You are no doubt aware of the current focus on concussion in sport and in rugby in particular. Please would you take a few minutes to read the below information, it is important.
The below notes are just a subset of the information that is available and I would urge you to familiarise yourselves with www.rfu.com/concussion and ideally to complete the online interactive course that may be accessed there.
This process is for the benefit of players and is designed to assure your welfare; it is NOT optional. To assure a safe and appropriate return to the game then I must insist that you adhere to the process in full and would ask that you communicate clearly with our Physio and Management Team in this regard.
The RFU has identified four stages in this process:
It is imperative that all stakeholders, players, coaches, spectators, officials etc are able to spot possible concussions and their symptoms. Some of these indicators are listed below:
- Knocked out
- Feel dazed, “dinged” or stunned
- Loss of vision, seeing double or blurred, seeing stars or flashing lights
- Ringing in the ears
- Stomach ache, stomach pain, nausea, vomiting
- Poor coordination or balance, staggering around or unsteady on feet
- Slurred speech
- Poor concentration
- Strange or inappropriate emotions (i.e. laughing, crying, getting angry easily)
- Feeling generally unwell
- Does not know time, date, place, period of game, opposing team, or the score in the game – use the Pocket SCAT3(PDF 128KB) questions to help you
- General confusion
- Cannot remember things that happened before and/or after the injury
- Seems slow to answer questions or follow directions
- Seems easily distracted
- Not playing as well as expected
- A blank stare/glassy eyed, “the lights are on but nobody’s home”
Should you consider that a player is concussed or that they are exhibiting any of the above then YOU should ensure that the player is removed from play without delay. A player who has been removed from play with suspected concussion should:
- Must not return to play that day
- Should not be left alone
- Should be seen by a Healthcare Practitioner as soon as possible that day
- Should not drive or ride a bike/motorbike
- Should not drink alcohol
The recovery phase will take a MINIMUM of 19 days if the player recovers well and adheres to the process promptly and fully, (23 days for U19s).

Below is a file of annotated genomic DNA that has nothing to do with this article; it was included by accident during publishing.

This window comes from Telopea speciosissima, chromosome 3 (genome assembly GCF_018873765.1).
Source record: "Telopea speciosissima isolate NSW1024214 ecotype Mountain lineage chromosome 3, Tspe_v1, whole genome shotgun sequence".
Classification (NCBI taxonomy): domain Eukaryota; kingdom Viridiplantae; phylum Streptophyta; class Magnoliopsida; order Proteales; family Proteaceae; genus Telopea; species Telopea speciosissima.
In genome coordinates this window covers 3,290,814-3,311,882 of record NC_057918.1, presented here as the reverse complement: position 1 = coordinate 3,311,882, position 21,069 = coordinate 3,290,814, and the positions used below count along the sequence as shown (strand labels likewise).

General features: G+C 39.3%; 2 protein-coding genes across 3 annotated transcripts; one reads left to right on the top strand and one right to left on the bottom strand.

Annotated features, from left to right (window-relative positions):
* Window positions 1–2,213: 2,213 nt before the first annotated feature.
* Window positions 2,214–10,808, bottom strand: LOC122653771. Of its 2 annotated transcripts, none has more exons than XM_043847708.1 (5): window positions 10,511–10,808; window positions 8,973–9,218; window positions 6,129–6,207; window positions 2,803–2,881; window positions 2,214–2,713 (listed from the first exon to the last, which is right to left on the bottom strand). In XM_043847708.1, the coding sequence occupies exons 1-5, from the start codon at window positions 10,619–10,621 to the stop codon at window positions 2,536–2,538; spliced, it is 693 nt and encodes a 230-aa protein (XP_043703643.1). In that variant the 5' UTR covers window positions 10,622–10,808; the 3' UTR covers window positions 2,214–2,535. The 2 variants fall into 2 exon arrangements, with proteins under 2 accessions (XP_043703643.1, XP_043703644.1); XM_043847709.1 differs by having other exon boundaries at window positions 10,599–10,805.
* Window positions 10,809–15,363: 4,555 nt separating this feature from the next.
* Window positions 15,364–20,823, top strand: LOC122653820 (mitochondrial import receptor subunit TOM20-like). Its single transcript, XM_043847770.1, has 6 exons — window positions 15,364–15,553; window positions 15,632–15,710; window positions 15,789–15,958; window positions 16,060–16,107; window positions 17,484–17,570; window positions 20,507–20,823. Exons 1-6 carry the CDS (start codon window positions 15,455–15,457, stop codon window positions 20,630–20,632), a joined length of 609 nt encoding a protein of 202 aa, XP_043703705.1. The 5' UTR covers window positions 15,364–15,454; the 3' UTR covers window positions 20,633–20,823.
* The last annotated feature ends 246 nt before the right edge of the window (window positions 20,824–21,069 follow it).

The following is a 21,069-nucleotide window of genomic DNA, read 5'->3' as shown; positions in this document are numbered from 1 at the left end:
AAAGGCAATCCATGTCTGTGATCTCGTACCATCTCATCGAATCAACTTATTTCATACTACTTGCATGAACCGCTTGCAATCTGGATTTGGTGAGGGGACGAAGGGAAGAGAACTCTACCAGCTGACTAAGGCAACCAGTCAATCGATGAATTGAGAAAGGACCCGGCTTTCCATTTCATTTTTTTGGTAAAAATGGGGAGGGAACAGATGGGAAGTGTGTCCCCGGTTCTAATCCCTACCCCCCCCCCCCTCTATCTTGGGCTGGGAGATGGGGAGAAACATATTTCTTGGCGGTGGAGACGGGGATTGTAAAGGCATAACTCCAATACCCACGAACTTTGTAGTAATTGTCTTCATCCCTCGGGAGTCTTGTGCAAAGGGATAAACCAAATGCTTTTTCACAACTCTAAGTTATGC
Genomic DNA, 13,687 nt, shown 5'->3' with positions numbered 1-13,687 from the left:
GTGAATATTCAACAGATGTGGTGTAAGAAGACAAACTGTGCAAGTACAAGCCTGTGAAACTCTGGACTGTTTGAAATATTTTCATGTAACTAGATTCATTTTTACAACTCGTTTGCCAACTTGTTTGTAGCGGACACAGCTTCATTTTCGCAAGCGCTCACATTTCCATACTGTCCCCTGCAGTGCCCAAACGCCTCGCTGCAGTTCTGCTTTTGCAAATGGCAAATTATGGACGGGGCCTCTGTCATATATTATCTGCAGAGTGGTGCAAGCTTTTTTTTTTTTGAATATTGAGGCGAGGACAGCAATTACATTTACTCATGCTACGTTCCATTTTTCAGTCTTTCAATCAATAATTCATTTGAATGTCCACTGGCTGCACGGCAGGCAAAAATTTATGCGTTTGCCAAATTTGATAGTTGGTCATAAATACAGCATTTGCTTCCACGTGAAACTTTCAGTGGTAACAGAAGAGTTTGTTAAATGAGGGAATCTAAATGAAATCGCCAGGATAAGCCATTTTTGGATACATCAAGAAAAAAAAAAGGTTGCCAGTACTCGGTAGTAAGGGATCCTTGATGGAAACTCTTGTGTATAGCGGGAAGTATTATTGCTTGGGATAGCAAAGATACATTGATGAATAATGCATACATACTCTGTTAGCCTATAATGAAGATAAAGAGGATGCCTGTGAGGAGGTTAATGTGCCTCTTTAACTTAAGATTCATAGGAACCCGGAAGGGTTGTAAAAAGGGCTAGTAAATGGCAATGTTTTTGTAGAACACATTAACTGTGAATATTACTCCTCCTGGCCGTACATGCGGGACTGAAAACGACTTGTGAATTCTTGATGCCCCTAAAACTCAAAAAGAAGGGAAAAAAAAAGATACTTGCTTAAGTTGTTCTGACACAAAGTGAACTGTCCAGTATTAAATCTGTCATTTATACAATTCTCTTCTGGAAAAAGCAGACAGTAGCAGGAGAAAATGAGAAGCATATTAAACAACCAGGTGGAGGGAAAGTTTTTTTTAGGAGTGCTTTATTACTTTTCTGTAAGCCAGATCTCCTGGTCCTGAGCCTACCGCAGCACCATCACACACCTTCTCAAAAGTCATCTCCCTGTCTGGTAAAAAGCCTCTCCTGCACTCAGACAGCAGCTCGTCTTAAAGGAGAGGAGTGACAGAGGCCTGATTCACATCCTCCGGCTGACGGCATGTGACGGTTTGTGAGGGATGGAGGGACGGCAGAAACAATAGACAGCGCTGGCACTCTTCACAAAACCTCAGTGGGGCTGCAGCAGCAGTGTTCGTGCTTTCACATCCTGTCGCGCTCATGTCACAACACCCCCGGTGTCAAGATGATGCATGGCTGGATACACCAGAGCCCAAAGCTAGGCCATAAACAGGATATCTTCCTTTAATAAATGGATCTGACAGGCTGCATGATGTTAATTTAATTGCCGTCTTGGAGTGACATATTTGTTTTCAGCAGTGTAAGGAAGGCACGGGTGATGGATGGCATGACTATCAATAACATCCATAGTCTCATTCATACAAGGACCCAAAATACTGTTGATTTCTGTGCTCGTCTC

The stages in this path to recovery are as below:
- Day 0, Incident / Injury
- Day 1 – 14, Stage 1, Rest, initially avoiding driving, reading, watching TV or using a computer
After completion of Stage 1 it is recommended that a player is seen by a Healthcare Practitioner to confirm that they are ‘symptom free’ and have been for at least 24 hours. When such confirmation is available they may proceed to Stage 2
- Day 15 Stage 2 Light Aerobic Exercise
- Day 16 Stage 3 Sport Specific Exercise
- Day 17 Stage 4 Non-contact Training
Following successful completion of Stage 4 it is the player’s responsibility to obtain medical clearance before returning to play.
- Day 18 Stage 5 Full Contact Practise
- Day 19 Stage 6 Considered ready to return to play
If any symptoms recur whilst progressing through Stages 2 to 5 the player must consult with their Medical Practitioner before returning to the previous stage and attempting to progress again after a minimum 24h period of rest without the presence of symptoms.
As these activities are likely to take place away from the Club their outcome needs to be clearly and formally communicated to our Physio and Management Team so that a formal record may be maintained.
Once a player has completed the recovery phase without recurrence of symptoms then they may be considered fit to return to play.
If you have any questions or concerns on any part of this process then please don’t hesitate to contact Matt or I.
Thanks for your co-operation and understanding.
Head Coach – Ealing Men’s Section